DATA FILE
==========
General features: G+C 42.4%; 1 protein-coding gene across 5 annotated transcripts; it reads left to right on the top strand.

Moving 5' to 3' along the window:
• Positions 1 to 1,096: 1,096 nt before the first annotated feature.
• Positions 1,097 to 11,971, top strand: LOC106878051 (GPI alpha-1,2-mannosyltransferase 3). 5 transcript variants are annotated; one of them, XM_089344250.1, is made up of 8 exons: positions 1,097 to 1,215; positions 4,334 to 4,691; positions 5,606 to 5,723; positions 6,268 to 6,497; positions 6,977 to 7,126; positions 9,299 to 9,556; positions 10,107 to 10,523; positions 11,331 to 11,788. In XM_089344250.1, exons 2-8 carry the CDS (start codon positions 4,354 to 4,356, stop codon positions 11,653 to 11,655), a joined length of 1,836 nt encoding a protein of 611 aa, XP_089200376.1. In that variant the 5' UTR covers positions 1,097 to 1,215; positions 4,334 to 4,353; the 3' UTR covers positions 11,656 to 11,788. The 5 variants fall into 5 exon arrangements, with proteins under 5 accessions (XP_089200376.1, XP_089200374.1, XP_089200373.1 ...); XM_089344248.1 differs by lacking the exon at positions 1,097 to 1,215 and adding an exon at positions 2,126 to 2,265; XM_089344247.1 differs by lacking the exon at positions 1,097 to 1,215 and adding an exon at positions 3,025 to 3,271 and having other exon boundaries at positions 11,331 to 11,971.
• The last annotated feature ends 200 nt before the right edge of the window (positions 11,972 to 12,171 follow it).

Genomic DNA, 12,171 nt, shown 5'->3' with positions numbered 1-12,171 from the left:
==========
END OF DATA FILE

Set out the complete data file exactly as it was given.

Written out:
General features: G+C 42.4%; 1 protein-coding gene across 5 annotated transcripts; it reads left to right on the top strand.

Moving 5' to 3' along the window:
• Positions 1 to 1,096: 1,096 nt before the first annotated feature.
• Positions 1,097 to 11,971, top strand: LOC106878051 (GPI alpha-1,2-mannosyltransferase 3). 5 transcript variants are annotated; one of them, XM_089344250.1, is made up of 8 exons: positions 1,097 to 1,215; positions 4,334 to 4,691; positions 5,606 to 5,723; positions 6,268 to 6,497; positions 6,977 to 7,126; positions 9,299 to 9,556; positions 10,107 to 10,523; positions 11,331 to 11,788. In XM_089344250.1, exons 2-8 carry the CDS (start codon positions 4,354 to 4,356, stop codon positions 11,653 to 11,655), a joined length of 1,836 nt encoding a protein of 611 aa, XP_089200376.1. In that variant the 5' UTR covers positions 1,097 to 1,215; positions 4,334 to 4,353; the 3' UTR covers positions 11,656 to 11,788. The 5 variants fall into 5 exon arrangements, with proteins under 5 accessions (XP_089200376.1, XP_089200374.1, XP_089200373.1 ...); XM_089344248.1 differs by lacking the exon at positions 1,097 to 1,215 and adding an exon at positions 2,126 to 2,265; XM_089344247.1 differs by lacking the exon at positions 1,097 to 1,215 and adding an exon at positions 3,025 to 3,271 and having other exon boundaries at positions 11,331 to 11,971.
• The last annotated feature ends 200 nt before the right edge of the window (positions 11,972 to 12,171 follow it).

Genomic DNA, 12,171 nt, shown 5'->3' with positions numbered 1-12,171 from the left: